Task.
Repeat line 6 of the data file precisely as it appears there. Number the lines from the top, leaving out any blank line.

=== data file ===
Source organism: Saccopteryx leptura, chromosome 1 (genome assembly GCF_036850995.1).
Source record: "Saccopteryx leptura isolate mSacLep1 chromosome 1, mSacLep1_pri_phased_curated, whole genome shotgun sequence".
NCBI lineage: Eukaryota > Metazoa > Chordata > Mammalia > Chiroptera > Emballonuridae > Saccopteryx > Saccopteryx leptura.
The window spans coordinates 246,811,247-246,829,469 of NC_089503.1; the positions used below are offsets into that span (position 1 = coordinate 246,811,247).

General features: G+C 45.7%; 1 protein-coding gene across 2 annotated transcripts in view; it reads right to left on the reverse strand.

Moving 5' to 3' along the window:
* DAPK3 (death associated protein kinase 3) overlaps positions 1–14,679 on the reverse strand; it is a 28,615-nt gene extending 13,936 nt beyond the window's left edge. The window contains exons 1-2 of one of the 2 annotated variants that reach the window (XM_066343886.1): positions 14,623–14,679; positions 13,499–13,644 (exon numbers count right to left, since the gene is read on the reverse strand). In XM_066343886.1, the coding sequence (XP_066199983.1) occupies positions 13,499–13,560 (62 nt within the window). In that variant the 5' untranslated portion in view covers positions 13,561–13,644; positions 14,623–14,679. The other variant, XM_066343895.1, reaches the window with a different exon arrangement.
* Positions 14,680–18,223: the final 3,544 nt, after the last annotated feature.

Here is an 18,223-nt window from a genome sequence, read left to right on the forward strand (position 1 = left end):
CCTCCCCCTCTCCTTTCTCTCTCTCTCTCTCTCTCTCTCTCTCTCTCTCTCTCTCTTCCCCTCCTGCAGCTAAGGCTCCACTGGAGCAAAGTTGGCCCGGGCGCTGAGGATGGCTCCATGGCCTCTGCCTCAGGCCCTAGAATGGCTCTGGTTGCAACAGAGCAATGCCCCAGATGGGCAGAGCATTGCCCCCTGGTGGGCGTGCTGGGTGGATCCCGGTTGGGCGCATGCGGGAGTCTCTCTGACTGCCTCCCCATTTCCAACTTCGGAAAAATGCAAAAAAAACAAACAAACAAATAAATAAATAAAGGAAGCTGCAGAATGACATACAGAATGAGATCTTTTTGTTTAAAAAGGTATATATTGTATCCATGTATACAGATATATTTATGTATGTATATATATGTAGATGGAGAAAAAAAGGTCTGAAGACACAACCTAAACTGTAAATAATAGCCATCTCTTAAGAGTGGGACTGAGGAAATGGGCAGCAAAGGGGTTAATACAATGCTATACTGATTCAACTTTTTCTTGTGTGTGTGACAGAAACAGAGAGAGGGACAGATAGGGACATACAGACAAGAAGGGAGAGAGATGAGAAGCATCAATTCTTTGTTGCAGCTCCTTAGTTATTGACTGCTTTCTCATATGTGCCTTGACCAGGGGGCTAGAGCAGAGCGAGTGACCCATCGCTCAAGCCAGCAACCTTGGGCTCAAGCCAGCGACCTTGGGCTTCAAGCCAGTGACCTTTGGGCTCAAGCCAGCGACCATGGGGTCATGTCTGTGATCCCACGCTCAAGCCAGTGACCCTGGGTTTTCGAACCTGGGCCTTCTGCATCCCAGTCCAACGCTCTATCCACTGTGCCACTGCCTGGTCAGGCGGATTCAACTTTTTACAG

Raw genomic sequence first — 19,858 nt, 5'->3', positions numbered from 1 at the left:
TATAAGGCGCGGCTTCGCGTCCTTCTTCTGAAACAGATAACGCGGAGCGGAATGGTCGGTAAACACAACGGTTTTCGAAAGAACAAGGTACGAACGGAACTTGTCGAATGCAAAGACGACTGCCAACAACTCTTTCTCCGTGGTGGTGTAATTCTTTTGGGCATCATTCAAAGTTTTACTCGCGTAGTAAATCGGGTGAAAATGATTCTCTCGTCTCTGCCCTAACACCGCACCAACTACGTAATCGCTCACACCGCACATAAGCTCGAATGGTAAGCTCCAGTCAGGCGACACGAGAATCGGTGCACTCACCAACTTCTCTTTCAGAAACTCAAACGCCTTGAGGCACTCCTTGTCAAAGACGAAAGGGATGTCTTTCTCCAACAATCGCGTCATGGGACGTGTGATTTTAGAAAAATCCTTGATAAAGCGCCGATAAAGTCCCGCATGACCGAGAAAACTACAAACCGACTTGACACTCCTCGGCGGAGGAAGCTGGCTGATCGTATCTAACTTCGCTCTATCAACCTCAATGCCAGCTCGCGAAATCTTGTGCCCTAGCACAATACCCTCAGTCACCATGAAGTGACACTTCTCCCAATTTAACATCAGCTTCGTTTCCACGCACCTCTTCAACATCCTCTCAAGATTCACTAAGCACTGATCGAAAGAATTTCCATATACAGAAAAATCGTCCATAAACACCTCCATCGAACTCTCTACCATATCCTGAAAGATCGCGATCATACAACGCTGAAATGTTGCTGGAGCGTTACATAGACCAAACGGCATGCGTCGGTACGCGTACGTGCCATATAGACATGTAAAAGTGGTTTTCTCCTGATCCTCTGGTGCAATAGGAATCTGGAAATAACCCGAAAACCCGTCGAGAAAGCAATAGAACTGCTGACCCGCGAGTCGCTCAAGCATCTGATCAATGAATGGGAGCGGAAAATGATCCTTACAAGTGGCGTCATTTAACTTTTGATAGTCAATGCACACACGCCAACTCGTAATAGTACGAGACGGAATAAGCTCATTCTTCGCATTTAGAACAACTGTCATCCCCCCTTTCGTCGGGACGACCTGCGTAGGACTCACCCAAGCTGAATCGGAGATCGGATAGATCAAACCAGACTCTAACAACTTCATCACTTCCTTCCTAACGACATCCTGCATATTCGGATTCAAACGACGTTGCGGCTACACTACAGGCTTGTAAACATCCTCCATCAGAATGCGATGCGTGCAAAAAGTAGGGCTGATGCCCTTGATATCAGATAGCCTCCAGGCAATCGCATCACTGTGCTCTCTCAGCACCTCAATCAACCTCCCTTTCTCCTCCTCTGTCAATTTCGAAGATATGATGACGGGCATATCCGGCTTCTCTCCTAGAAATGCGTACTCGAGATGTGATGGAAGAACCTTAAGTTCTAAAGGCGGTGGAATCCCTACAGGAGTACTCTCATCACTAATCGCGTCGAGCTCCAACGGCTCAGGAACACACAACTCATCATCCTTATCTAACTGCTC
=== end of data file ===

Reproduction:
Moving 5' to 3' along the window: